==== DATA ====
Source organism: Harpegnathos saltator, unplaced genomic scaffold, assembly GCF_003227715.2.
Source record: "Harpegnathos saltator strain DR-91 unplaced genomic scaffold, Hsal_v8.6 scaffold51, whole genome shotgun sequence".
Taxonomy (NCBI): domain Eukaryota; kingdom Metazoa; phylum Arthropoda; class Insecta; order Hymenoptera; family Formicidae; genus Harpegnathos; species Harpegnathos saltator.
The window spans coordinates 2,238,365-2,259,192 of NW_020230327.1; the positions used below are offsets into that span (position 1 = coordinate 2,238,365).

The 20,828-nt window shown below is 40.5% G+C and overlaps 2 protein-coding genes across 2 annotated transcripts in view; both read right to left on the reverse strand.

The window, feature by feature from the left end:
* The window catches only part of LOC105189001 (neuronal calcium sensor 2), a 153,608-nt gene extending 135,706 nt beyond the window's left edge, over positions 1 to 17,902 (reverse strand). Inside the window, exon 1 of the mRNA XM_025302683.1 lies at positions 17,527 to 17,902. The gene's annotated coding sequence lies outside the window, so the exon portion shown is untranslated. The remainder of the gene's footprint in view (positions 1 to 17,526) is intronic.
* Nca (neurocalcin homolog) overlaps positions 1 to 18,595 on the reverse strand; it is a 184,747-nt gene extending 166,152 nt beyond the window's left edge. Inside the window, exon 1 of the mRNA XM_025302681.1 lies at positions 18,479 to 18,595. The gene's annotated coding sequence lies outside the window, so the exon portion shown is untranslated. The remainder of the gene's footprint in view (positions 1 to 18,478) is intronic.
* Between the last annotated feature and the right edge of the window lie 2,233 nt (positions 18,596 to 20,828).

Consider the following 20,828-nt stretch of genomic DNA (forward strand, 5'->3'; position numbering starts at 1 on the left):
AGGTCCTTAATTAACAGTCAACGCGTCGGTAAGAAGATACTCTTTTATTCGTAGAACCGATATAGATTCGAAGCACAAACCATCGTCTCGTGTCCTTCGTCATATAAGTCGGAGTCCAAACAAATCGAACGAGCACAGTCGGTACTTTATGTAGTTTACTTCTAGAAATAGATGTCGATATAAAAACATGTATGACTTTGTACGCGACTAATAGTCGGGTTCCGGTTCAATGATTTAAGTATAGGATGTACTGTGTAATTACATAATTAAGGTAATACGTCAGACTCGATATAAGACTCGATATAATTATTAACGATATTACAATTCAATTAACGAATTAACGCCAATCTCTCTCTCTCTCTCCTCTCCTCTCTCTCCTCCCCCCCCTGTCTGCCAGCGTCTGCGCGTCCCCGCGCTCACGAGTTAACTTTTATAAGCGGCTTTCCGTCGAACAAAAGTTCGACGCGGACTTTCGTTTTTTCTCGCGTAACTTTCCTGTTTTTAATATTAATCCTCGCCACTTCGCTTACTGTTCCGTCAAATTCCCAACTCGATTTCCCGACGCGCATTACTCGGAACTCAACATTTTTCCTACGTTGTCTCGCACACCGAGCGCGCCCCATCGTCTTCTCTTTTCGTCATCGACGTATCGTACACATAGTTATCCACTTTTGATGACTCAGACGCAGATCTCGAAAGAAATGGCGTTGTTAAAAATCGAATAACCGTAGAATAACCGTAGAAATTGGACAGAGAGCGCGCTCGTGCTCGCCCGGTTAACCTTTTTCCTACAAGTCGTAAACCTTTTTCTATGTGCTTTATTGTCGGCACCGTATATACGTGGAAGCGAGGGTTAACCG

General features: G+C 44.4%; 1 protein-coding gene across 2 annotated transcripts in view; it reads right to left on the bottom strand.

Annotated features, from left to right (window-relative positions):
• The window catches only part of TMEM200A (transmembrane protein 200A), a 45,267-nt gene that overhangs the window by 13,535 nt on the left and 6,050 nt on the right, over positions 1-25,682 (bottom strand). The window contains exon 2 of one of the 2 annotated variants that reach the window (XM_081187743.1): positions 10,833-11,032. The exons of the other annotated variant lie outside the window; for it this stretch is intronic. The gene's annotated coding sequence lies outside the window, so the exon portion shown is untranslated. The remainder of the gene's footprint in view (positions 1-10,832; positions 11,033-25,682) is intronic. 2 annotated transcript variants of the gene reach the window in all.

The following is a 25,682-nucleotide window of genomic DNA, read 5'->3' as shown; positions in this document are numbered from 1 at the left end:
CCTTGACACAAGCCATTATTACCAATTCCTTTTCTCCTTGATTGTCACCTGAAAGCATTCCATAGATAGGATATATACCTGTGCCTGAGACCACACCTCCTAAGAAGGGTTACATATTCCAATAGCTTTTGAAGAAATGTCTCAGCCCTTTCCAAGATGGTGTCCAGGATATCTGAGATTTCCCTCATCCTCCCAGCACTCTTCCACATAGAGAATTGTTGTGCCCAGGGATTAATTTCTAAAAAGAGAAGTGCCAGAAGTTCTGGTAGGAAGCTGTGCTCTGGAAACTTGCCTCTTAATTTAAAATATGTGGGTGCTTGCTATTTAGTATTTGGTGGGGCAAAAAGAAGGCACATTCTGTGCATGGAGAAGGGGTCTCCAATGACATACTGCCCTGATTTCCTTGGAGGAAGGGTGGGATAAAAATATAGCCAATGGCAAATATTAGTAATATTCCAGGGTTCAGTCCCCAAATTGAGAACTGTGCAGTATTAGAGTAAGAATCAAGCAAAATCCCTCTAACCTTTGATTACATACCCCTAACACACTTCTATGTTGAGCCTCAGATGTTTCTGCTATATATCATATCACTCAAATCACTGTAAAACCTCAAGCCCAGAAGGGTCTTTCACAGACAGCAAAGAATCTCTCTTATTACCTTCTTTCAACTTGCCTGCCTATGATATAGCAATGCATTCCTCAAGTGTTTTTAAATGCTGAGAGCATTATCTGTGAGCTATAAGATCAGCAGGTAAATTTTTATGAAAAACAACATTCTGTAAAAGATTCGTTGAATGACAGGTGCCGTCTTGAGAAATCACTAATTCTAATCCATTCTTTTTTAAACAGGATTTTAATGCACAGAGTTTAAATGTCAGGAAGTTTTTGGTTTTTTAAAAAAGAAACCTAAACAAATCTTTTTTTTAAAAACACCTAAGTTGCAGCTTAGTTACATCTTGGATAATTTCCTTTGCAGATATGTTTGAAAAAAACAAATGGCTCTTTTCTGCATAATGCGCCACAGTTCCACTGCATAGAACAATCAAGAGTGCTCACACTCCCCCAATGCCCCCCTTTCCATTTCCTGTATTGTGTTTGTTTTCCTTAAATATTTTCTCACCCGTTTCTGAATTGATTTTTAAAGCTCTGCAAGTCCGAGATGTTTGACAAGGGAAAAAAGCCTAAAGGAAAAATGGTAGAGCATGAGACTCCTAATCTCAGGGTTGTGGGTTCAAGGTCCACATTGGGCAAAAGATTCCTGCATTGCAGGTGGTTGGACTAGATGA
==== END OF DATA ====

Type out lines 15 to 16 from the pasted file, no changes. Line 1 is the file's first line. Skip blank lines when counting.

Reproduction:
The following is a 25,682-nucleotide window of genomic DNA, read 5'->3' as shown; positions in this document are numbered from 1 at the left end:
CCTTGACACAAGCCATTATTACCAATTCCTTTTCTCCTTGATTGTCACCTGAAAGCATTCCATAGATAGGATATATACCTGTGCCTGAGACCACACCTCCTAAGAAGGGTTACATATTCCAATAGCTTTTGAAGAAATGTCTCAGCCCTTTCCAAGATGGTGTCCAGGATATCTGAGATTTCCCTCATCCTCCCAGCACTCTTCCACATAGAGAATTGTTGTGCCCAGGGATTAATTTCTAAAAAGAGAAGTGCCAGAAGTTCTGGTAGGAAGCTGTGCTCTGGAAACTTGCCTCTTAATTTAAAATATGTGGGTGCTTGCTATTTAGTATTTGGTGGGGCAAAAAGAAGGCACATTCTGTGCATGGAGAAGGGGTCTCCAATGACATACTGCCCTGATTTCCTTGGAGGAAGGGTGGGATAAAAATATAGCCAATGGCAAATATTAGTAATATTCCAGGGTTCAGTCCCCAAATTGAGAACTGTGCAGTATTAGAGTAAGAATCAAGCAAAATCCCTCTAACCTTTGATTACATACCCCTAACACACTTCTATGTTGAGCCTCAGATGTTTCTGCTATATATCATATCACTCAAATCACTGTAAAACCTCAAGCCCAGAAGGGTCTTTCACAGACAGCAAAGAATCTCTCTTATTACCTTCTTTCAACTTGCCTGCCTATGATATAGCAATGCATTCCTCAAGTGTTTTTAAATGCTGAGAGCATTATCTGTGAGCTATAAGATCAGCAGGTAAATTTTTATGAAAAACAACATTCTGTAAAAGATTCGTTGAATGACAGGTGCCGTCTTGAGAAATCACTAATTCTAATCCATTCTTTTTTAAACAGGATTTTAATGCACAGAGTTTAAATGTCAGGAAGTTTTTGGTTTTTTAAAAAAGAAACCTAAACAAATCTTTTTTTTAAAAACACCTAAGTTGCAGCTTAGTTACATCTTGGATAATTTCCTTTGCAGATATGTTTGAAAAAAACAAATGGCTCTTTTCTGCATAATGCGCCACAGTTCCACTGCATAGAACAATCAAGAGTGCTCACACTCCCCCAATGCCCCCCTTTCCATTTCCTGTATTGTGTTTGTTTTCCTTAAATATTTTCTCACCCGTTTCTGAATTGATTTTTAAAGCTCTGCAAGTCCGAGATGTTTGACAAGGGAAAAAAGCCTAAAGGAAAAATGGTAGAGCATGAGACTCCTAATCTCAGGGTTGTGGGTTCAAGGTCCACATTGGGCAAAAGATTCCTGCATTGCAGGTGGTTGGACTAGATGA